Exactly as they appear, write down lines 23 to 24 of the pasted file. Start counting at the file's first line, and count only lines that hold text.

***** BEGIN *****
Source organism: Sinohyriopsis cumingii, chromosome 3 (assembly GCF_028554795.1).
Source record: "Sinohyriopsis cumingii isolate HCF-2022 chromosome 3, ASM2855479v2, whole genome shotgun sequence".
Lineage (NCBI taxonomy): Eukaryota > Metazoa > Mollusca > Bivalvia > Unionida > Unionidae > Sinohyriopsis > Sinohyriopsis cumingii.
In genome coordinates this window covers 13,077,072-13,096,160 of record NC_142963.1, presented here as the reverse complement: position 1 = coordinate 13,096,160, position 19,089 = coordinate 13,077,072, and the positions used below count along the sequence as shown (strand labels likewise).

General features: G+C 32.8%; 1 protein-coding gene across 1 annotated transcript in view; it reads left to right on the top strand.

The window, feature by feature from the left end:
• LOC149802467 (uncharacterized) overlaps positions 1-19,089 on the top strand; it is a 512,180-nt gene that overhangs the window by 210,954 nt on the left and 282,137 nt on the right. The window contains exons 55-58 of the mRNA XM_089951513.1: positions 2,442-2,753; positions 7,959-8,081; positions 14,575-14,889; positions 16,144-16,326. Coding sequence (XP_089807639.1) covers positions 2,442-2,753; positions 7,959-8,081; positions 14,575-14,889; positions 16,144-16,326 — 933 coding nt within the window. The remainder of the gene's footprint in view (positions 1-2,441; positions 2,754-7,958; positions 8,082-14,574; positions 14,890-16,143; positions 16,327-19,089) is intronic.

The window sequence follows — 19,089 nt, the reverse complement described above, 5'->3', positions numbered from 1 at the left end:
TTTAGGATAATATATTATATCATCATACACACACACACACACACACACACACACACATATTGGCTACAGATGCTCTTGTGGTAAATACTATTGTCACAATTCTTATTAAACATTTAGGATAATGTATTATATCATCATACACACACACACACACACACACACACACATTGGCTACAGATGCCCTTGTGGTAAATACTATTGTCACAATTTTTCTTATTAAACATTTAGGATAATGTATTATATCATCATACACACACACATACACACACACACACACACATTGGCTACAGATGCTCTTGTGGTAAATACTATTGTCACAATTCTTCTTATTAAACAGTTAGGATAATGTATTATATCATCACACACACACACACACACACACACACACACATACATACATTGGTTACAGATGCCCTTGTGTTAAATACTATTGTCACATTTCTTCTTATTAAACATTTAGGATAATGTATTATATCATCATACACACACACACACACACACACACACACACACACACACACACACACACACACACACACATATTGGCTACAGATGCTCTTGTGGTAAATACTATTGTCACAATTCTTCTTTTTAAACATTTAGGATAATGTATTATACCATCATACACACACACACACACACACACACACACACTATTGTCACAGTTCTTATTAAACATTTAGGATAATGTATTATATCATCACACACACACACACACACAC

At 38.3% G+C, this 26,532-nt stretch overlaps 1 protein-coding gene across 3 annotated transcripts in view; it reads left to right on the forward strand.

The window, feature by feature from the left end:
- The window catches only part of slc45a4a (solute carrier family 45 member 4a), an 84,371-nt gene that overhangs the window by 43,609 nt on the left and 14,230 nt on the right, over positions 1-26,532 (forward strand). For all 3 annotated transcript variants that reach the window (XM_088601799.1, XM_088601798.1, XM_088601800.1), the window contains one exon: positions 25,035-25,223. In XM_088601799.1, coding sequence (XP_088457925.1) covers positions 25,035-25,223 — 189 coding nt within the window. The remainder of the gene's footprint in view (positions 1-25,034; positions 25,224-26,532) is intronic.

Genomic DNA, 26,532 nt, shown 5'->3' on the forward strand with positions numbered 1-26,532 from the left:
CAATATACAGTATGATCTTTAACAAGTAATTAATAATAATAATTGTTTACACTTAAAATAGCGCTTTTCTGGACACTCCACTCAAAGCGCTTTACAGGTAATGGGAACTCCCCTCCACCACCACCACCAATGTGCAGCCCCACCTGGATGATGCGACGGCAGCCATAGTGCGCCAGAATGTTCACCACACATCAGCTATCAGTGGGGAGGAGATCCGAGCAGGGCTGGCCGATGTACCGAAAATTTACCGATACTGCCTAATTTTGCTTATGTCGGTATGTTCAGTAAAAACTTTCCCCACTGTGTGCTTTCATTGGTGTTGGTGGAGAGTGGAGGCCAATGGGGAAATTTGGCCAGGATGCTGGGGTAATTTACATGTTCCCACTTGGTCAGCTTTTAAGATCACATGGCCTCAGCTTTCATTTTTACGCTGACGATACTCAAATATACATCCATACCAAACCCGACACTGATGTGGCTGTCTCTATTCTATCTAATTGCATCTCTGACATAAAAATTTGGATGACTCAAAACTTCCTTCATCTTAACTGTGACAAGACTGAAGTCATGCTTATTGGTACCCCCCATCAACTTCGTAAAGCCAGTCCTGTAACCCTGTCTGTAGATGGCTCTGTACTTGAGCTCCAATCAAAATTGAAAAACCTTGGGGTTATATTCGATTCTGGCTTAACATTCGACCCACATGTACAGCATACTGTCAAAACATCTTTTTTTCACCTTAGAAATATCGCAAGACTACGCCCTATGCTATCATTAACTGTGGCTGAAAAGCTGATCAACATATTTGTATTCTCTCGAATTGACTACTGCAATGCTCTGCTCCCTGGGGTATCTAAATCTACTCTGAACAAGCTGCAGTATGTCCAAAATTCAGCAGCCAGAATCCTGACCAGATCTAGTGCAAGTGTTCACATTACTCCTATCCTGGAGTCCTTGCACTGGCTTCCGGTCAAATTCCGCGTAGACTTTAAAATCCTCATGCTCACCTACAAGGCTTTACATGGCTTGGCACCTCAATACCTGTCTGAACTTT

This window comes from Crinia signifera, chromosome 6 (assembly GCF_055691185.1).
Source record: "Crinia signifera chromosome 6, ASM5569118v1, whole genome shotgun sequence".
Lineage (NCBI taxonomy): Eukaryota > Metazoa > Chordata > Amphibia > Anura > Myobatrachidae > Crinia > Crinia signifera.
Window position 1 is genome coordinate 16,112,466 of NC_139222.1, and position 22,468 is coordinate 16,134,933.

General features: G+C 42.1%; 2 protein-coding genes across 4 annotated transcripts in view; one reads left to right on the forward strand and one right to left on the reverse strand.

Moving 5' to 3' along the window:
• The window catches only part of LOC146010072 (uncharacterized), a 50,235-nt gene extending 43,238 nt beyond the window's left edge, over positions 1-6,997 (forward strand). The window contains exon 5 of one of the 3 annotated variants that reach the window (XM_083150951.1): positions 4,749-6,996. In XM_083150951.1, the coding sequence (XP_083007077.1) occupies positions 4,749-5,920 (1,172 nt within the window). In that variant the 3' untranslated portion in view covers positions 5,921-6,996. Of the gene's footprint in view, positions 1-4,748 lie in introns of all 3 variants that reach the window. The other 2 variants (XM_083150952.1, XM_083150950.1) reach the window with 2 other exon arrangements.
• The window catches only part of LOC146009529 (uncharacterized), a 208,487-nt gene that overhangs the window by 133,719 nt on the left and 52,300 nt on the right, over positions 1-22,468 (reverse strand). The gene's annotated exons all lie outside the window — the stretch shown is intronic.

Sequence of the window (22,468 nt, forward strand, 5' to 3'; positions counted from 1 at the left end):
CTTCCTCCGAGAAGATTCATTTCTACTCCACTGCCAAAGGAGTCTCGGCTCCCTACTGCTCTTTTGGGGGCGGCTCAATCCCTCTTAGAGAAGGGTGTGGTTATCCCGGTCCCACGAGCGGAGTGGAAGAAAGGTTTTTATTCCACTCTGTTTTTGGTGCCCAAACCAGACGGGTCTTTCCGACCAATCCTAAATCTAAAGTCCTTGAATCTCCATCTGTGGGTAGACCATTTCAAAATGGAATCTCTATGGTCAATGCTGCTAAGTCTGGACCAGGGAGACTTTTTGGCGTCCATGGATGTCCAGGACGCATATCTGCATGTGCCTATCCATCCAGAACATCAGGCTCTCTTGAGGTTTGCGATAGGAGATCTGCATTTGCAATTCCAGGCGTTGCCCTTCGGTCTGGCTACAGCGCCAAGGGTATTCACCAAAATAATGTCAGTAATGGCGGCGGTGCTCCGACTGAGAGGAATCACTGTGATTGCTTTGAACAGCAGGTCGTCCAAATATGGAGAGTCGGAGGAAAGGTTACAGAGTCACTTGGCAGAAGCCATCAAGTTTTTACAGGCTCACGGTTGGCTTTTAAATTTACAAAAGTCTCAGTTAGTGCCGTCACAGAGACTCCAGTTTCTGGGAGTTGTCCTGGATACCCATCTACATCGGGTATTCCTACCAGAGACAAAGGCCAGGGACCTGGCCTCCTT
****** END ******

Sequence of the window (22,468 nt, forward strand, 5' to 3'; positions counted from 1 at the left end):
CTTCCTCCGAGAAGATTCATTTCTACTCCACTGCCAAAGGAGTCTCGGCTCCCTACTGCTCTTTTGGGGGCGGCTCAATCCCTCTTAGAGAAGGGTGTGGTTATCCCGGTCCCACGAGCGGAGTGGAAGAAAGGTTTTTATTCCACTCTGTTTTTGGTGCCCAAACCAGACGGGTCTTTCCGACCAATCCTAAATCTAAAGTCCTTGAATCTCCATCTGTGGGTAGACCATTTCAAAATGGAATCTCTATGGTCAATGCTGCTAAGTCTGGACCAGGGAGACTTTTTGGCGTCCATGGATGTCCAGGACGCATATCTGCATGTGCCTATCCATCCAGAACATCAGGCTCTCTTGAGGTTTGCGATAGGAGATCTGCATTTGCAATTCCAGGCGTTGCCCTTCGGTCTGGCTACAGCGCCAAGGGTATTCACCAAAATAATGTCAGTAATGGCGGCGGTGCTCCGACTGAGAGGAATCACTGTGATTGCTTTGAACAGCAGGTCGTCCAAATATGGAGAGTCGGAGGAAAGGTTACAGAGTCACTTGGCAGAAGCCATCAAGTTTTTACAGGCTCACGGTTGGCTTTTAAATTTACAAAAGTCTCAGTTAGTGCCGTCACAGAGACTCCAGTTTCTGGGAGTTGTCCTGGATACCCATCTACATCGGGTATTCCTACCAGAGACAAAGGCCAGGGACCTGGCCTCCTT